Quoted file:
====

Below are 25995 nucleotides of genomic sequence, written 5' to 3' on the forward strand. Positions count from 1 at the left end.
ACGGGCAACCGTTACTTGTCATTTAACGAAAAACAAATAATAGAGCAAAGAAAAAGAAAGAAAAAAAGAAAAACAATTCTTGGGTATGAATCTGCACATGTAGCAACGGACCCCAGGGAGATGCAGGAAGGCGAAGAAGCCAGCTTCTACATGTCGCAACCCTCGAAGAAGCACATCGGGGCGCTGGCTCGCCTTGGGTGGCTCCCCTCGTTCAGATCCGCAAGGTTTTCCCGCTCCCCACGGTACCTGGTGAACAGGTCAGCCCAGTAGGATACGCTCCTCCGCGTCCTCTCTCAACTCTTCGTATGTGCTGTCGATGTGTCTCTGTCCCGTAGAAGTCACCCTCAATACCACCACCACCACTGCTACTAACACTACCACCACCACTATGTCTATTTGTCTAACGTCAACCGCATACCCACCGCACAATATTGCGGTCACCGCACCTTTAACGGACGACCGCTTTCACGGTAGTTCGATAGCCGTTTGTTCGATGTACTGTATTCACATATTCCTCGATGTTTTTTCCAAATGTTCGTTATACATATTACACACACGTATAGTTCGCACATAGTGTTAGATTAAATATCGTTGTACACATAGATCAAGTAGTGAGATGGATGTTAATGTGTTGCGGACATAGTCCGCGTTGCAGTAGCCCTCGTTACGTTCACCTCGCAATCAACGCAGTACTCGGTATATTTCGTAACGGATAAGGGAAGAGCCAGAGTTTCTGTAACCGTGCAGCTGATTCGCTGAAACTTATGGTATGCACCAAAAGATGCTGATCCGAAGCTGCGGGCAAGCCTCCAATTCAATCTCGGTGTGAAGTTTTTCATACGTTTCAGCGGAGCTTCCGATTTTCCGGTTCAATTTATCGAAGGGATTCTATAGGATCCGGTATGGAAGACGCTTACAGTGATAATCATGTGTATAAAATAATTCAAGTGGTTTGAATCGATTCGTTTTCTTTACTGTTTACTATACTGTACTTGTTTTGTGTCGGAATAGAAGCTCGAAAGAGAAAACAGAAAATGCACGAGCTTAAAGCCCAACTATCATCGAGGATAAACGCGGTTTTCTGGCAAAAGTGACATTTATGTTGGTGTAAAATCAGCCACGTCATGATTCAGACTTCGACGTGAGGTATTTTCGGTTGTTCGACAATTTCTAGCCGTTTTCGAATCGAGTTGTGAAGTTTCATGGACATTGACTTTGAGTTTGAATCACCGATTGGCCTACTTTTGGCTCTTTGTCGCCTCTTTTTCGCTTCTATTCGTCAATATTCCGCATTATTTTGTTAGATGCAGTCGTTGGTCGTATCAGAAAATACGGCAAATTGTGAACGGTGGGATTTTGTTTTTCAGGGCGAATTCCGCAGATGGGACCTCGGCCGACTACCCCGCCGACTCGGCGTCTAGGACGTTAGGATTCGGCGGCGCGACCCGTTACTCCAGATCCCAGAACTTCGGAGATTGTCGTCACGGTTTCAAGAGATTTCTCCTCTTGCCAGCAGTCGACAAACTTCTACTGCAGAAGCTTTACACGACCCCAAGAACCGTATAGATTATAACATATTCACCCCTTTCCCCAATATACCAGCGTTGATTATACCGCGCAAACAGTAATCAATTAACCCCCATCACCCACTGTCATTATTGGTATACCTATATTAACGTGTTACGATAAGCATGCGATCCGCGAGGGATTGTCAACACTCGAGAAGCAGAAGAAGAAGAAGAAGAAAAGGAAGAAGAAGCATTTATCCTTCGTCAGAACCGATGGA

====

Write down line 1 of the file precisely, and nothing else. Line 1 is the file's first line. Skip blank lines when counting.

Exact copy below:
Below are 25995 nucleotides of genomic sequence, written 5' to 3' on the forward strand. Positions count from 1 at the left end.